Good luck. Would love to hear what people think of any of these if anyone has read or reads them.
TurtleShell
I've not read or seen the Hours--my only other Michael Cunningham experience has been Home at the End of the World, which I read several years ago. I liked it, but didn't think it was enough to sell me on future books by Cunningham. I only then picked up specimen days because it was recommended to me by a friend who only said "it's weird, you'd like it."

I've totally been looking for someone who's read Pynchon because I'd like to read him myself and I'd like to know if it's a good lead or a waste of time.

Joyce was great when I was in college and had a professor standing over my shoulder who could clarify the context of his writng, but I fear now that anything by Joyce would be 90% lost on me, given my history of needing things to be explained.

I'm going to look into Richard Brautigan. I've heard of him but...I'm embarrassed to say, I thought he was an actor:) Oops.
Crazy_Canuck
TurtleShell wrote:
I've totally been looking for someone who's read Pynchon because I'd like to read him myself and I'd like to know if it's a good lead or a waste of time.

I'm sure willing to pick him up and try him again. If you start a thread, maybe we could get a mini book club going here! That would be fun! Not sure how many people we'd get to read Pynchon, though Very Happy Very Happy

Honestly, I don't even know if Pynchon is a good lead. He's just one of those writers who always comes up on a list of people you "should" read, y'know?

TurtleShell wrote:
I'm going to look into Richard Brautigan. I've heard of him but...I'm embarrassed to say, I thought he was an actor:) Oops.

LOL. Maybe you are thinking of Kenneth Branagh? I just was looking up Richard, and I see he committed suicide at 48. When (if) you read him, you will probably feel that angst in there.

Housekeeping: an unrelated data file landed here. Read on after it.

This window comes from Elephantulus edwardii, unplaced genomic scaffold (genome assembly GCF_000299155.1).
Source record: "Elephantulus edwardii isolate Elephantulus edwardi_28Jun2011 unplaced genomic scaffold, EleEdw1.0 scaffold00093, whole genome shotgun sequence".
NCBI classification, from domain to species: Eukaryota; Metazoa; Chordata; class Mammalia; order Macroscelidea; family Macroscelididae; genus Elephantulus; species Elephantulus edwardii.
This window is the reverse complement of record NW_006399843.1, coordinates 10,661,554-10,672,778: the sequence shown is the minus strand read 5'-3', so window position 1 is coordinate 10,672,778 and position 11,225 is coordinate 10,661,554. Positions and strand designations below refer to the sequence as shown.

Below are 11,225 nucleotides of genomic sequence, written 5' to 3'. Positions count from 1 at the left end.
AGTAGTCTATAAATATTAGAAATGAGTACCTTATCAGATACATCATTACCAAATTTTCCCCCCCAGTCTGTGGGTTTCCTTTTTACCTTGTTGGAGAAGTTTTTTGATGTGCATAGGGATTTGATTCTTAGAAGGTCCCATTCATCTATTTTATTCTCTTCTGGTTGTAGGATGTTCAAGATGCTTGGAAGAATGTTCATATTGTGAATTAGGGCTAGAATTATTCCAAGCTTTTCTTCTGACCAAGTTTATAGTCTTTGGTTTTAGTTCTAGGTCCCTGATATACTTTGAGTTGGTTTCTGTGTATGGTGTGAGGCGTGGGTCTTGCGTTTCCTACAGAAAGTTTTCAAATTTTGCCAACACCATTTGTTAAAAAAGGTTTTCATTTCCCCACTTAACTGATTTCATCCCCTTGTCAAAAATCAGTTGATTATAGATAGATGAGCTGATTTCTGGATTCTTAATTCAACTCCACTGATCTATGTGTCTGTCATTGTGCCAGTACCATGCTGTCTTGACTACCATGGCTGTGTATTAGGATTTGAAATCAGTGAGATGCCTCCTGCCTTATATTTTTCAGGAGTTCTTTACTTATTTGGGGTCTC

Another writer who I just love, but who isn't everyone's cup of tea, is a guy named Stephen Wright (not the comedian). He wrote a book called "Meditations in Green", which was about a Vietnam vet coming back and basically having a meltdown interspersed with scenes/images of the growth of a plant (the vet's job in Vietnam was to scan photos of the jungle and plot out Agent Orange attacks). It's another unusual structure and tough subject matter, but beautifully written.

Wright is one of those people who describes gruesome scenes with beautiful language, and it's the strange combination of those two disparate things that gives the writing such power.
imera
Weird books, I'm not sure it I have read any weird books, depends on what people think weird is. I am pretty weird myself (in my head) so maybe I don't see a weird book as weird, only pretty interesting. I have read some books that are strange and maybe don’t go as the rest off the books but I just find them interesting.

But I haven't read the ones you suggest, maybe I should try
ddukki
TurtleShell wrote:
i heard that about candide. wasn't it like stream of consciousness writing at the end?
I'm not sure. It's been a while since I've read it. The ending was very eclectic with the characters kind of being listed off if that's what you mean.
TurtleShell
Crazy_Canuck wrote:
TurtleShell wrote:
I've totally been looking for someone who's read Pynchon because I'd like to read him myself and I'd like to know if it's a good lead or a waste of time.

I'm sure willing to pick him up and try him again. If you start a thread, maybe we could get a mini book club going here! That would be fun! Not sure how many people we'd get to read Pynchon, though Very Happy Very Happy

Honestly, I don't even know if Pynchon is a good lead. He's just one of those writers who always comes up on a list of people you "should" read, y'know?

TurtleShell wrote:
I'm going to look into Richard Brautigan. I've heard of him but...I'm embarrassed to say, I thought he was an actor:) Oops.

LOL. Maybe you are thinking of Kenneth Branagh? I just was looking up Richard, and I see he committed suicide at 48. When (if) you read him, you will probably feel that angst in there.

Another writer who I just love, but who isn't everyone's cup of tea, is a guy named Stephen Wright (not the comedian). He wrote a book called "Meditations in Green", which was about a Vietnam vet coming back and basically having a meltdown interspersed with scenes/images of the growth of a plant (the vet's job in Vietnam was to scan photos of the jungle and plot out Agent Orange attacks). It's another unusual structure and tough subject matter, but beautifully written.

Wright is one of those people who describes gruesome scenes with beautiful language, and it's the strange combination of those two disparate things that gives the writing such power.